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Using the Transatlantic Slave Database to shed more light on a historiographical debate

Citation: Cushion, Stephen Using the Transatlantic Slave Database to shed more light on a historiographical debate. In: Society for Caribbean Studies (UK) Annual Conference, 2013, University of Warwick. (Submitted)


Creative Commons: Attribution 3.0

In 1907, Hubert Aimes wrote that the British brought 10,700 slaves into Havana during the first 5 months of their occupation in 1762-63. The figure of 10,000 slaves is still widely accepted and each repetition gives it greater credence and, despite Aimes's own assertion to the contrary, has led many authors the argue that British occupation was a turning point in the economic development of the island. However, the official correspondence from British expedition's commander, Lord Albermarle, clearly states that one John Kennion, a slave-trader from Liverpool, would have the "sole licence and liberty to bring Negroes into the Island of Cuba during the present war". This licence allowed for the import of 2000 slaves. This begs the question: why should Lord Albermarle give a licence and then allow four times as many slaves to be imported illegally, particularly as his administration was continuing the Spanish practice of charging an import tax of 40 dollars per slave? The information now available from the Transatlantic Slave Database, drawing on data from libraries and archives around the Atlantic world, has opened new possibilities for understanding the transatlantic slave trade by providing both information on individual slaving voyages and estimates of the numbers actually transported across the Atlantic. This paper re-examines primary source material in both the British National Archive at Kew and the Archivo General de Indias in Sevilla, then compares that information with the data in the Transatlantic Slave Database. However, the effect of the British invasion cannot be circumscribed by the actual period of occupation, as the Spanish authorities then imported many more slaves to rebuild the defences destroyed by the British attack. A comparison between primary sources and the figures from the database can cast new light on these developments as well. As a result of these calculations, a new assessment of the full economic impact of the British occupation of Havana can be made.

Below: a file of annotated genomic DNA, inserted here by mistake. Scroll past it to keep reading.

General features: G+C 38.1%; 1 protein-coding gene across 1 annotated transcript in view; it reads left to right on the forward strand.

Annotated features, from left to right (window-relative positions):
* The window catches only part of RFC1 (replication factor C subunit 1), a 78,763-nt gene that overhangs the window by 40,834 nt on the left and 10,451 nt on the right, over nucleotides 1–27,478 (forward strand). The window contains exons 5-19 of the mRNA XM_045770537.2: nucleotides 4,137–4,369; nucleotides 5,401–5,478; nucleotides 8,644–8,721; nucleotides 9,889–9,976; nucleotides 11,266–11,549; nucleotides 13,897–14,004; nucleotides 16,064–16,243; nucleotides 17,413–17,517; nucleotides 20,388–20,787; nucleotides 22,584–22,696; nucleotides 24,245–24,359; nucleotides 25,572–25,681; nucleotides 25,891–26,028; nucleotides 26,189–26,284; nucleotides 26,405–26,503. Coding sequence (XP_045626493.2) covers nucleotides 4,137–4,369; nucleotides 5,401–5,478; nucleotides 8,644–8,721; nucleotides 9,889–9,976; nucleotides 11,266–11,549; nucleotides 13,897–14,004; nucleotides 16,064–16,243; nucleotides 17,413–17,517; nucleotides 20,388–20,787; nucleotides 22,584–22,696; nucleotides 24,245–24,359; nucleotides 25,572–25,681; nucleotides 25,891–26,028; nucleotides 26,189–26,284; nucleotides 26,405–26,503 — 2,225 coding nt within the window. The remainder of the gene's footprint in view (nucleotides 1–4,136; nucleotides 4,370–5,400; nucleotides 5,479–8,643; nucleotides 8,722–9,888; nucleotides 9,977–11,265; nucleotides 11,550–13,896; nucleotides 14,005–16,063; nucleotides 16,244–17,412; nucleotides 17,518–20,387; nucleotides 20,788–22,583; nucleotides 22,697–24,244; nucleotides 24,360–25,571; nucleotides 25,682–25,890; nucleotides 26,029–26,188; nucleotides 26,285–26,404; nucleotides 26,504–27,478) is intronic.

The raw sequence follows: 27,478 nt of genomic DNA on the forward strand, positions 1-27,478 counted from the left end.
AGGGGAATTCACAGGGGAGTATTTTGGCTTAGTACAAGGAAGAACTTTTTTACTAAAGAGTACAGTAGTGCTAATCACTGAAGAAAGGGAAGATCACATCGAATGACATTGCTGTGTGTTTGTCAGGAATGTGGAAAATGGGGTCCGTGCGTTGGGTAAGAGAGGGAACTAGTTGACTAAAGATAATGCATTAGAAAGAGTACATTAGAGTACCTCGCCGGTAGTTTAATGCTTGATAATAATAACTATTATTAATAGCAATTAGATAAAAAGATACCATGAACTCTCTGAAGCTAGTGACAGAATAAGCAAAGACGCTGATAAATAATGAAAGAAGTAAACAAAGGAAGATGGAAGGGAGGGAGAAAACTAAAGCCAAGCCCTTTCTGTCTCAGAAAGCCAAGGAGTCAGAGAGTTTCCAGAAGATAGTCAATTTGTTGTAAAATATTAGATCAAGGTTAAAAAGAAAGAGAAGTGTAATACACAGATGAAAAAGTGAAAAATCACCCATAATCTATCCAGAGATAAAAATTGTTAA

Creators: Cushion, Stephen and
Subjects: History
Latin American Studies
Keywords: Slave numbers, Havana, British Occupation
Divisions: Institute of Latin American Studies


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